A Christmas Carol Unit Study

Read "A Christmas Carol," Dickens literary masterpiece with your students while unlocking the hidden meanings, literary devices, and word plays he wove throughout.

Christmas Carol Poster



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Christmas Carol Worksheet Christmas Carol Worksheet Christmas Carol Teachers Key
Student Guide AND Teacher's Answer Key Included
$2.00 Download - 84 pages
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What Is In Our Christmas Carol Unit Study?

Answer: Everything you need for a hauntingly great unit!

Christmas Carol's Ghost of Christmas Yet To Come

We cover lots of fun facts and history behind Charles Dicken's famous tale and his reason for writing it.

Those little helps make it easier to understand what "apoplectic oppulence" might be; as well as to know who "Old Scratch" was and why "Hooker Walker" and "Joe Miller" made it into the story.


Christmas Carol Vocabulary

Christmas Carol Vocabulary

Of course the unit study includes Vocabulary Word Lists for The Christmas Carol. We have provided our vocabulary lists in the popular bookmark format so students can find the words and definitions as they read along.

In addition, we have some additional information to help them understand the history behind some words. So if you don't know what a laocoon is, have never seen a Norfolk Biffin, worn a tucker, or put anything in a hob - we will have you covered.


Christmas Carol Middle School Lessons

May Be Adapted for Older/Younger Students

In the Kaleidos Language Arts program we read The Christmas Carol in 7th grade; though it is often read in other programs anywhere from 6th to 9th grade.

Certainly younger students are familiar with the story and younger siblings can work on some of the same projects. And it is perfectly acceptable for high school students and older to read any Dickens book as one of their classics.


Reading Comprehension Questions vs Pointer Questions

Pointer Questions
The unit study is divided by the staves in the book, and for each stave there are questions regarding the content and action plot in that stave. These questions can be considered reading comprehension questions (you will know if they get them right that they did indeed read the material.)

Most of the questions are also Pointer Questions (Just for clarification: questions can be both reading comprehension and pointer - or one, or the other, or neither.) So what is a pointer question?

Pointer questions point the students' attention to the subtle but significant changes in the plot or character development that they might have missed. As a whole, readers are interested in the action - the "what" of what of the plot. It is easy for them to overlook the "why" and the "how" as they excitedly follow the adventure of the characters.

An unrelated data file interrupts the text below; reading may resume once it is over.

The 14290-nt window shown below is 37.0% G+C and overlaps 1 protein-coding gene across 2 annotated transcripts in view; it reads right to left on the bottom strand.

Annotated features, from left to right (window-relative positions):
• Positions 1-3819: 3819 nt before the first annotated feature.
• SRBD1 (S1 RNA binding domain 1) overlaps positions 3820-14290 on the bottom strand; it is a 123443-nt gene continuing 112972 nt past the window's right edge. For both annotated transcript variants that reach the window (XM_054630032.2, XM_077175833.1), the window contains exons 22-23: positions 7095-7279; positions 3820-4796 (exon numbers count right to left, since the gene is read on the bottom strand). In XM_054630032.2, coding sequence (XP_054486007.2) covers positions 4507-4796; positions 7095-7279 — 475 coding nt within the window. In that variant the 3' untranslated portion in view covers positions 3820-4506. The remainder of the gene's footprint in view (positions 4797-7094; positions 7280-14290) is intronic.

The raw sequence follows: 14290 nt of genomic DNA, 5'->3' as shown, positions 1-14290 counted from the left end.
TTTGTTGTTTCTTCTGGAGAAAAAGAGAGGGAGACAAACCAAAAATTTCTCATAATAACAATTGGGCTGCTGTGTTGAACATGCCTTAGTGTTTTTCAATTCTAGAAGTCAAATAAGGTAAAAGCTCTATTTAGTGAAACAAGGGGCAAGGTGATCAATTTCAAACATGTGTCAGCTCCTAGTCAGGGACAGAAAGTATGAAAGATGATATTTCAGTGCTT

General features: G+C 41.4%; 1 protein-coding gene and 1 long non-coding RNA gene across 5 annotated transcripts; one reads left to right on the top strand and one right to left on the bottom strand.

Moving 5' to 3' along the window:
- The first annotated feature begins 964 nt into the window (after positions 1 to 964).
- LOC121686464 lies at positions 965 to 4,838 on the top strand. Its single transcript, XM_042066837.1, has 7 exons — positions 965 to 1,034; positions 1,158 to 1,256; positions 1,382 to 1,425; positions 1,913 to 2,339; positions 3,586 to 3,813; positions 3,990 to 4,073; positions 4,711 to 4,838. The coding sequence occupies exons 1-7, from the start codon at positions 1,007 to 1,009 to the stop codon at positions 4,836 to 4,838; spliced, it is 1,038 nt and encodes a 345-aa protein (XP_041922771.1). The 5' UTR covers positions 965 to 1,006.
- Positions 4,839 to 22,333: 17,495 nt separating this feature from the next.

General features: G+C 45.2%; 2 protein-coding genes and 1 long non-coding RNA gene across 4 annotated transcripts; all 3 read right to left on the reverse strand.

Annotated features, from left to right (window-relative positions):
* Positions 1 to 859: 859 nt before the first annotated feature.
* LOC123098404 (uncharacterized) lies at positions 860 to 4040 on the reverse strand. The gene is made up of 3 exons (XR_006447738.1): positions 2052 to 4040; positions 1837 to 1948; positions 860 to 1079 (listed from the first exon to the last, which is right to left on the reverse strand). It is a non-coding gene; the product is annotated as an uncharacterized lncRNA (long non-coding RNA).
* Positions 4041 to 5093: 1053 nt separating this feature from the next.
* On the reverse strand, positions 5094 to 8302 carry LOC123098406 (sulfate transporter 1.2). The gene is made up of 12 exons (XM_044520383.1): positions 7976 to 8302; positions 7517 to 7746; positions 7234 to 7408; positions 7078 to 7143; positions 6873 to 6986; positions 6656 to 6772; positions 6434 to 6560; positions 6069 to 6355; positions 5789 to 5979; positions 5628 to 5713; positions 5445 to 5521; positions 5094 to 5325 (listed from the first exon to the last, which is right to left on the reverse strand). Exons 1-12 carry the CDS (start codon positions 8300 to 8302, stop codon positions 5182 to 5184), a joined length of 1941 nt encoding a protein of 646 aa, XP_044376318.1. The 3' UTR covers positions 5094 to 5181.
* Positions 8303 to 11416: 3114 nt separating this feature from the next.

Pointer questions point to the important points in the narrative.

Therefore, most pointer questions can be asked as discussion questions. Read the stem of the question, and don't give the multiple choice answers, let them think and develop their verbal response.

But on those days you don't have time, its nice to hand them the Christmas Carol student pages and let them read and answer. You can rest assure that the pointer questions are pointing them to the significance in the plot.

Super Writer Challenges

We have super writer challenges based on model sentences within the text. These aren't boring models, but some examples of real sizzlers penned by Dickens. We look at how he did it, and see if we can do it ourselves.

These are fun activities that stretch the writing skills of any communicator.

Chapter by Chapter Activities

There are a total of five staves (or chapters) in the story. We have a list of the summaries and activities in the five staves of "The Christmas Carol."

Christmas Carol Quotes

Best Quotes

We use some of the best Christmas Carol quotes for a specific purpose in each chapter. Stave 1: Analyze Character Stave 1: Match response to each individual Stave 2: Assess sentences in Marley and Scrooge's conversation Stave 2: Find how mood is transmitted with words Stave 2: Understand all of Belle's rationale for her decision Stave 3: Investigate the listing style of writing employed by Dickens for different scenes Stave 3: Scrutinize his conversation with the ghost of Christmas present Stave 3: Find brilliant similes and metaphors Stave 4: Use of adjectives in model sentences Stave 4: Colloquialism in speech Stave 5: Contrast Scrooge's reputation and responses from Stave 1 and Stave 5

More Christmas Carol Activites

Dramatic oral readings, making a bread pudding, playing the same parlor games Fred played with his guests; there's lots we can do to experience a Dicken's holiday.

How about listening to the music or trying the dance at Fezziwig's party?

And don't forget to watch at least one, if not two or three different versions of this all-time favorite.

Make sure you get your copy of this 84 page resource which will turn the reading of this tale into a unit none of you will forget.

Buy Our Christmas Carol Unit Study

Christmas Carol Worksheet Christmas Carol Worksheet Christmas Carol Teachers Key
Student Guide AND Teacher's Answer Key Included
$2.00 Download - 84 pages
Add to Cart button

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